For example, a protein powder processed with dubious chemicals with a patent pending, that includes flavours, colours, fillers, binders and acidity regulators may show a perfect nutritional panel of macro and micro nutrients. But each one of the ingredients has been processed in a chemical laboratory, sometimes using synthetic biology with studies for GRAS (general regarded as safe) for individual ingredients tested only on rats for two weeks. There are no long-term studies for safety and health for humans. The only study of this kind that ensues is when someone chooses to eat that food for a long period of time and becomes anecdotal evidence – perhaps even proving that the human body did not evolve to eat multiple foods from a laboratory.

Vitalism is the exact opposite. It is where we don’t look at butter because it’s 50% saturated fat, which in the science is seen as a BAD fat, and then dismiss it completely as a BAD food.

Or we don’t look at eggs for the cholesterol content as cholesterol is seen as a BAD fat in the science and then dismiss the food completely as a forbidden BAD food.

Rather we look at the food with two things in mind. Firstly, did we eat these foods throughout history without chronic disease and, secondly, has the food got a vitalistic component to it? In other words, foods are not considered only by their physical and chemical components, but in conjunction with the knowledge that our bodies and foods from nature have an innate intelligence. Food is delivered by nature in a mix of macro and micro nutrients that synchronise for maximum resilience, not only for its own survival but that of humans and animals.

By using vitalism to decipher the merit and health of a food for the human body, we usually find that the food we choose will give health and vitality.

For example, we have eaten butter for as long as we have herded animals without heart disease – but we’ve eaten it in its natural state without additives, from animals that ate grass and produced full-fat milk without the use of agricultural chemicals and antibiotics.

We’ve also eaten eggs for as long as we have been able to rob nests. Going by the fact that an egg produces a live bird, it’s hard to fathom that, by looking solely at cholesterol in the egg and not the rest of the nutrition bound in it, it could be bad for our health. But remember the eggs we ate were not from chickens or birds cruelly tortured in confining places and fed a diet of GMO grain and antibiotics.

At The Nutrition Academy, the first two course modules explain anthropological principles and a vitalistic approach to food and health. From there, we teach critical thinking when it comes to how food is produced, what disrupts health, what creates health and the food myths perpetuated by the food industry and nutritional guidelines when it comes to fat, cholesterol, sugar and salt. We also teach you about diseases associated with nutrient deficiencies, which means you may well be ahead of your local GP when it comes to knowledge in this area.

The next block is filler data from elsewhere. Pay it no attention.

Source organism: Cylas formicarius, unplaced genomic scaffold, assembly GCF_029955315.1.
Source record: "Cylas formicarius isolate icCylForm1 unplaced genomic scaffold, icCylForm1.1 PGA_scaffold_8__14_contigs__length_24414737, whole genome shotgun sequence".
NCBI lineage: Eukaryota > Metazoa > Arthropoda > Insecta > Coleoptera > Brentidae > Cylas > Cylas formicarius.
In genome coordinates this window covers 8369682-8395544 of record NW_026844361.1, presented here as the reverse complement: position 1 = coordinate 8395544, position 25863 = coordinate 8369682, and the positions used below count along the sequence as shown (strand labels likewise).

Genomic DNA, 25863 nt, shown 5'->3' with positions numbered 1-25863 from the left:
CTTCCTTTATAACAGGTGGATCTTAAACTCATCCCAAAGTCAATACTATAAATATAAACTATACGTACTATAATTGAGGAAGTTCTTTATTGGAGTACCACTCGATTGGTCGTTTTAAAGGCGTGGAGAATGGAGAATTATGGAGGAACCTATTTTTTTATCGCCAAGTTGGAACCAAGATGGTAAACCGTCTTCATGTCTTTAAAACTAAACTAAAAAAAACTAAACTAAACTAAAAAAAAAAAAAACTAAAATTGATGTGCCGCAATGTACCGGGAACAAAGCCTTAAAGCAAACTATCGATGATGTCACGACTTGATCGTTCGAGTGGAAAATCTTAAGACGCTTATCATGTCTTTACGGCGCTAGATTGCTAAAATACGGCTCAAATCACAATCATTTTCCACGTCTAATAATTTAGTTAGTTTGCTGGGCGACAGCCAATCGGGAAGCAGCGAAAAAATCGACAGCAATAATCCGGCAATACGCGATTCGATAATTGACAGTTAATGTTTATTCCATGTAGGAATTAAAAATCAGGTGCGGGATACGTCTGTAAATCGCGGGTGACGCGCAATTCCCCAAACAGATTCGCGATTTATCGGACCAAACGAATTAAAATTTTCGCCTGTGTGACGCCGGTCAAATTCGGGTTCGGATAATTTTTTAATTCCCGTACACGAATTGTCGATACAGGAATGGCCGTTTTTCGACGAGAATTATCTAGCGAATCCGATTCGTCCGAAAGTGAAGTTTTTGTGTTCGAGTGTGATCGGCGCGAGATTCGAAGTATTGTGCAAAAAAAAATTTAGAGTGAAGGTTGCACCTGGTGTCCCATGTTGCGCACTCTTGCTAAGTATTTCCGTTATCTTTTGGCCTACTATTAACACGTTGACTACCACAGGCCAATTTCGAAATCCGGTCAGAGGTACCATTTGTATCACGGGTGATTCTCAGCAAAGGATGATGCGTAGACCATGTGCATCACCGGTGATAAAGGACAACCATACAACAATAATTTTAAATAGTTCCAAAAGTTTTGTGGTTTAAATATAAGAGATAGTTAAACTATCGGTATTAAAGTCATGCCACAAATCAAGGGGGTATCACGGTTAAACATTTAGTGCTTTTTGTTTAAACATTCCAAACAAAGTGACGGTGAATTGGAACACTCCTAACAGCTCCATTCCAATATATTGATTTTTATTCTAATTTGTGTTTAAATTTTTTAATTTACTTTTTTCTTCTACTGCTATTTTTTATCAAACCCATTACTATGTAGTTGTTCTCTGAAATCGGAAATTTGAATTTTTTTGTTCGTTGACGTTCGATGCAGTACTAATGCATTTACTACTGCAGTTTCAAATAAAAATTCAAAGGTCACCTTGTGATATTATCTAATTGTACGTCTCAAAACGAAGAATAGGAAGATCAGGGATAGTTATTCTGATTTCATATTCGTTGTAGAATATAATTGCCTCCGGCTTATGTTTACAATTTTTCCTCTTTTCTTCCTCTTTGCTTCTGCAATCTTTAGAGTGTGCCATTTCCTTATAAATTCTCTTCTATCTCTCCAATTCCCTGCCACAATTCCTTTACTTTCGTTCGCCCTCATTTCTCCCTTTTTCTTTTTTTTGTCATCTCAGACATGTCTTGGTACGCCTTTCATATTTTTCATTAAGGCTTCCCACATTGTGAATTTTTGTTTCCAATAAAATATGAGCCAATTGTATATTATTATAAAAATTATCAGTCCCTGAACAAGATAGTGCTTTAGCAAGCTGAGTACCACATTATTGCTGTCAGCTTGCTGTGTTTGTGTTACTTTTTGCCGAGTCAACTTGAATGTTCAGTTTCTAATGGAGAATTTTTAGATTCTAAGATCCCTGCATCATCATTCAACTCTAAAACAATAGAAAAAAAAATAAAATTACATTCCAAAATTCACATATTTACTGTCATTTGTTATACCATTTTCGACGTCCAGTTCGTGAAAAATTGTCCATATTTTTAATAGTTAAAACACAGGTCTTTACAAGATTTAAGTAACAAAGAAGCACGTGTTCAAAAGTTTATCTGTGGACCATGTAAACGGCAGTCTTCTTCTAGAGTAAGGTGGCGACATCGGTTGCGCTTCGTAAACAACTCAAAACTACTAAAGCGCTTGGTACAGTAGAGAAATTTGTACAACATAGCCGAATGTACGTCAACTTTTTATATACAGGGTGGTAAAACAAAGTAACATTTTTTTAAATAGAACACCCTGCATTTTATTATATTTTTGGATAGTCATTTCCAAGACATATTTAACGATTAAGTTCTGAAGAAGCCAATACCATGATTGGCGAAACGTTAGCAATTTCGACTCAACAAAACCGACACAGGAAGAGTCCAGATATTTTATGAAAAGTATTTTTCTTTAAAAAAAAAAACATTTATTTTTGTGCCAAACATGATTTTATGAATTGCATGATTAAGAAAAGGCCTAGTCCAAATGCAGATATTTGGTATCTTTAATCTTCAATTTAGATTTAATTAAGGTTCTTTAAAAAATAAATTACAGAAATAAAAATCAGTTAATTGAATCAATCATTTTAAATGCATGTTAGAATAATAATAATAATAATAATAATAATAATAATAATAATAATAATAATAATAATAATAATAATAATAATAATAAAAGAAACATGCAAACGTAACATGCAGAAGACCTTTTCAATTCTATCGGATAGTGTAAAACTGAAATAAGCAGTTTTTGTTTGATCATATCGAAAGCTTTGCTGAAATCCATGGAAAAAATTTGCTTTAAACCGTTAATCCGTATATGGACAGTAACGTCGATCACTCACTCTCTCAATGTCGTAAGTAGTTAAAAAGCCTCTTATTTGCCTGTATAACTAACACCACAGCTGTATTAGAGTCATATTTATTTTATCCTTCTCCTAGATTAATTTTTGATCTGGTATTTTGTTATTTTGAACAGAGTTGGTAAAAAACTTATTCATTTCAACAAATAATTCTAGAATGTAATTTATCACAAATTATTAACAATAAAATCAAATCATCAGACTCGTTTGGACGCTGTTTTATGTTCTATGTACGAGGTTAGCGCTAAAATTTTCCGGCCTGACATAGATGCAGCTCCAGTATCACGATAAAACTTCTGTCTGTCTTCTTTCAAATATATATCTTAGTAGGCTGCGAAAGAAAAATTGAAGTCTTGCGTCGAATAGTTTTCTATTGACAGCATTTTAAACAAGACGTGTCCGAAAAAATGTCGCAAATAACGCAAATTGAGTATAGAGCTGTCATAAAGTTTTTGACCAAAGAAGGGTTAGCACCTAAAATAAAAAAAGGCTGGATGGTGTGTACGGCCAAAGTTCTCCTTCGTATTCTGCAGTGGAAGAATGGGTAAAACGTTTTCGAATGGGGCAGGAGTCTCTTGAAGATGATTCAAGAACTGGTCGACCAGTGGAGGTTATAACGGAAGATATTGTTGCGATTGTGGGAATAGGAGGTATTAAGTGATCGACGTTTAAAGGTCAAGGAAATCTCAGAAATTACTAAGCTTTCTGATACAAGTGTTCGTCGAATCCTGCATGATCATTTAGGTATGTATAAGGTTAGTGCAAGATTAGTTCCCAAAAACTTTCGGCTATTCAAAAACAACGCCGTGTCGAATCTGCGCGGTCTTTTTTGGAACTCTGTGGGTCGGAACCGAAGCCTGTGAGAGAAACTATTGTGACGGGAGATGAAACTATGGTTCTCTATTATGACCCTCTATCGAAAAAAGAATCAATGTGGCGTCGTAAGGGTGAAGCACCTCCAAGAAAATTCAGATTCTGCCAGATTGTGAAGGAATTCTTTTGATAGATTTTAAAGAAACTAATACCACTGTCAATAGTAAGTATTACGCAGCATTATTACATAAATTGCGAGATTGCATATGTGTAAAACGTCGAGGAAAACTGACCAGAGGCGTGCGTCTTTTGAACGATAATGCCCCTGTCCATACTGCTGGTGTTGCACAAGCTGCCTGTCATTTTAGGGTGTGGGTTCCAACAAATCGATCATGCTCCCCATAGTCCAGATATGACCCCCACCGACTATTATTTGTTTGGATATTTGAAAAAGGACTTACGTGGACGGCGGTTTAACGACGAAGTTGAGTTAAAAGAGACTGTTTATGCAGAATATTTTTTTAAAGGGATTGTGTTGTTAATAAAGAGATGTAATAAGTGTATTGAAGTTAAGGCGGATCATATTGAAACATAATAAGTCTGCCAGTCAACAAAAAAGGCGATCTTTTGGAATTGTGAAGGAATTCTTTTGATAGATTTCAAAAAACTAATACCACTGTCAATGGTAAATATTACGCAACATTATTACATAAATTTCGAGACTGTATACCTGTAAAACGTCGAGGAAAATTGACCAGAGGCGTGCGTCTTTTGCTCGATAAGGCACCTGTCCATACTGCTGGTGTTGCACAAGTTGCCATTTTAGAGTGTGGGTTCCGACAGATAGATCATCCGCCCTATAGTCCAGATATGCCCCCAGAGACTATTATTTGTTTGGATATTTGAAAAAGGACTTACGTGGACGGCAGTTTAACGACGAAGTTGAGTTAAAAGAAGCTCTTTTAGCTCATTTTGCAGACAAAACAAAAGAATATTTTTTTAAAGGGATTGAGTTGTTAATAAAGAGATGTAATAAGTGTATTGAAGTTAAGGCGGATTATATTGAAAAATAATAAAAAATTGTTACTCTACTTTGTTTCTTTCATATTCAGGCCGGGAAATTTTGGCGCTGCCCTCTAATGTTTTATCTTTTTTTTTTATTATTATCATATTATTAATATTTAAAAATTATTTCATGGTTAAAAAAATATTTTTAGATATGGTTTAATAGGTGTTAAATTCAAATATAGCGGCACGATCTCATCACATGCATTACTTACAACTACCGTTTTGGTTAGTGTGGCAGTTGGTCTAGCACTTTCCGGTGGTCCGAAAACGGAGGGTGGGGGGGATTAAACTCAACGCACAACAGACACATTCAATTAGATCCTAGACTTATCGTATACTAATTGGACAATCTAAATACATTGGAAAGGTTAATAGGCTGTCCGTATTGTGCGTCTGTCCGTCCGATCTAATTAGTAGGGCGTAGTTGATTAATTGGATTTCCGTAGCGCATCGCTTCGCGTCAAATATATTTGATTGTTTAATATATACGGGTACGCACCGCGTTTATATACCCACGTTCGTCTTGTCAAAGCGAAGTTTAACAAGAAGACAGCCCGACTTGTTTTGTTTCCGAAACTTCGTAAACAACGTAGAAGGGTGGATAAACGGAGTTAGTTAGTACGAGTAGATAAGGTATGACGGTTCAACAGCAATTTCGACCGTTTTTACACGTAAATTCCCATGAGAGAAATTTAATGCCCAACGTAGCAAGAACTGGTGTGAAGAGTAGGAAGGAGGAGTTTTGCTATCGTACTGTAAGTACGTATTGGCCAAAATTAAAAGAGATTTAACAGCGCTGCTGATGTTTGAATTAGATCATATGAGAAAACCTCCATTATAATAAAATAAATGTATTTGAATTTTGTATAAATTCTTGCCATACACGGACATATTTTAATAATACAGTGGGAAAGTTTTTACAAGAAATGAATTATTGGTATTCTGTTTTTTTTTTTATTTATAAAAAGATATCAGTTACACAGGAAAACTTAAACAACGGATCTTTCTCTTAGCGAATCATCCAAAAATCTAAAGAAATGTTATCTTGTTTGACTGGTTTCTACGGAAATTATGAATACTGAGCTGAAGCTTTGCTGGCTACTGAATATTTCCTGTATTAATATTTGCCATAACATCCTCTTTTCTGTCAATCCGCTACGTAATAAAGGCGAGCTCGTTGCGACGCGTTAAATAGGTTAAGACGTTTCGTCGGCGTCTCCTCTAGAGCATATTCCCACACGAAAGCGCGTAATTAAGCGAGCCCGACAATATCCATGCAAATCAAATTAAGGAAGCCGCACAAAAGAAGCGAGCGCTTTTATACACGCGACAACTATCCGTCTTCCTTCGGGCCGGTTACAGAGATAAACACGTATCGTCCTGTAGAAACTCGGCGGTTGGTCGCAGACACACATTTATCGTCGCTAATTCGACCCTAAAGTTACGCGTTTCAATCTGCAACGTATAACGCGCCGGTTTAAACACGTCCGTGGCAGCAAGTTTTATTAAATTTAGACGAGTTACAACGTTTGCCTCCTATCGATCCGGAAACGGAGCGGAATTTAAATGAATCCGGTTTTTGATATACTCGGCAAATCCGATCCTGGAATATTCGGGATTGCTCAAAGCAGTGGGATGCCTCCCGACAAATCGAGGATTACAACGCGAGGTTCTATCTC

We do not talk about panacea diets but rather the individuality of humans and food. By the end of the course, graduates are inspired with information that enables them to make the right choices for themselves and their family – and if they want to share it with their community, they have the skills and knowledge to create incredible change around them.

When we clean the slate of propaganda produced by the chemical, agriculture and food companies and educate with a philosophy and a critical mind that questions the food we eat, then we begin to find our own way to health and wellbeing. We also find the need for doctors decreases, except in a critical situation or emergency, and we have a whole new lease on life, both mentally and physically.

Now more than ever it’s important to educate yourself and take responsibility for your own health. I’ve been doing this for four decades – I’ve seen it all: the wonder vitamin, the miracle diet, the one-pill wonder…none of them are sustainable, nor do they address long-term health for humans, animals and the planet.

What I’ve learnt is that it’s about knowing where your food comes from. It’s about going back to basics, having a simple pantry and fridge filled with real foods, single ingredient foods, and creating meals to feed and nourish a family in order to heal our nation.

When I choose a food, I want to know that I’m supporting a local farmer; that I am not contributing to the problem, but I’m part of the solution that can heal our planet. The power is in the hands of the consumer – the more who eat this way, the less the chemical and drug companies will have power over our health and, ultimately, our lives.

We have a new intake of students happening in August 2020 with a special offer valued at $1,497! To find out more and take advantage or our very special offer on our Functional Nutrition Course, click here https://thenutrition.academy/functional-nutrition-course/

Cyndi O’Meara

Nutritionist